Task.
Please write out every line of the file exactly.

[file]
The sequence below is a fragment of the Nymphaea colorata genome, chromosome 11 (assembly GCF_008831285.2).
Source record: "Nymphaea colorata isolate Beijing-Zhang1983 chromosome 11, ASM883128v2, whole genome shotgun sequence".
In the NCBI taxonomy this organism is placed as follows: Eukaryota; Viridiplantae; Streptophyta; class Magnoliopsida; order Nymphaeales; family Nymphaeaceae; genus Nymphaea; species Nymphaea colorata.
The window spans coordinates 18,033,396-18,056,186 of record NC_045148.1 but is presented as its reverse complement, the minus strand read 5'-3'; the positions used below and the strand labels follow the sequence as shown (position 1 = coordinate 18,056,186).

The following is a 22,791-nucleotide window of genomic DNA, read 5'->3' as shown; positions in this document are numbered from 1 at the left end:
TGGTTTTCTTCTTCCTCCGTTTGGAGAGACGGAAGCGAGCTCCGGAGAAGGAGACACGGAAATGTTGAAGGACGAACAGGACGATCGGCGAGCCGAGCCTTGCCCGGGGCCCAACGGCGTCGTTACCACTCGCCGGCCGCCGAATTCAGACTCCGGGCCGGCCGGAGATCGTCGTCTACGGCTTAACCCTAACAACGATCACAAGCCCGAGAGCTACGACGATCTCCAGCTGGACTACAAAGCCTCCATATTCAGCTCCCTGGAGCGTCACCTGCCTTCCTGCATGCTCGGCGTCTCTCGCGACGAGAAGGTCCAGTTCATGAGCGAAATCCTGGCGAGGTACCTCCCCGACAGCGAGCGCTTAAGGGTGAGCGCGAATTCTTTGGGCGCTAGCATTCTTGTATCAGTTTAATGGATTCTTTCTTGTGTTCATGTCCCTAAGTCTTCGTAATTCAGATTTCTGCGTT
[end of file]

The sequence below is a fragment of the Nymphaea colorata genome, chromosome 11 (assembly GCF_008831285.2).
Source record: "Nymphaea colorata isolate Beijing-Zhang1983 chromosome 11, ASM883128v2, whole genome shotgun sequence".
In the NCBI taxonomy this organism is placed as follows: Eukaryota; Viridiplantae; Streptophyta; class Magnoliopsida; order Nymphaeales; family Nymphaeaceae; genus Nymphaea; species Nymphaea colorata.
The window spans coordinates 18,033,396-18,056,186 of record NC_045148.1 but is presented as its reverse complement, the minus strand read 5'-3'; the positions used below and the strand labels follow the sequence as shown (position 1 = coordinate 18,056,186).

The following is a 22,791-nucleotide window of genomic DNA, read 5'->3' as shown; positions in this document are numbered from 1 at the left end:
TGGTTTTCTTCTTCCTCCGTTTGGAGAGACGGAAGCGAGCTCCGGAGAAGGAGACACGGAAATGTTGAAGGACGAACAGGACGATCGGCGAGCCGAGCCTTGCCCGGGGCCCAACGGCGTCGTTACCACTCGCCGGCCGCCGAATTCAGACTCCGGGCCGGCCGGAGATCGTCGTCTACGGCTTAACCCTAACAACGATCACAAGCCCGAGAGCTACGACGATCTCCAGCTGGACTACAAAGCCTCCATATTCAGCTCCCTGGAGCGTCACCTGCCTTCCTGCATGCTCGGCGTCTCTCGCGACGAGAAGGTCCAGTTCATGAGCGAAATCCTGGCGAGGTACCTCCCCGACAGCGAGCGCTTAAGGGTGAGCGCGAATTCTTTGGGCGCTAGCATTCTTGTATCAGTTTAATGGATTCTTTCTTGTGTTCATGTCCCTAAGTCTTCGTAATTCAGATTTCTGCGTT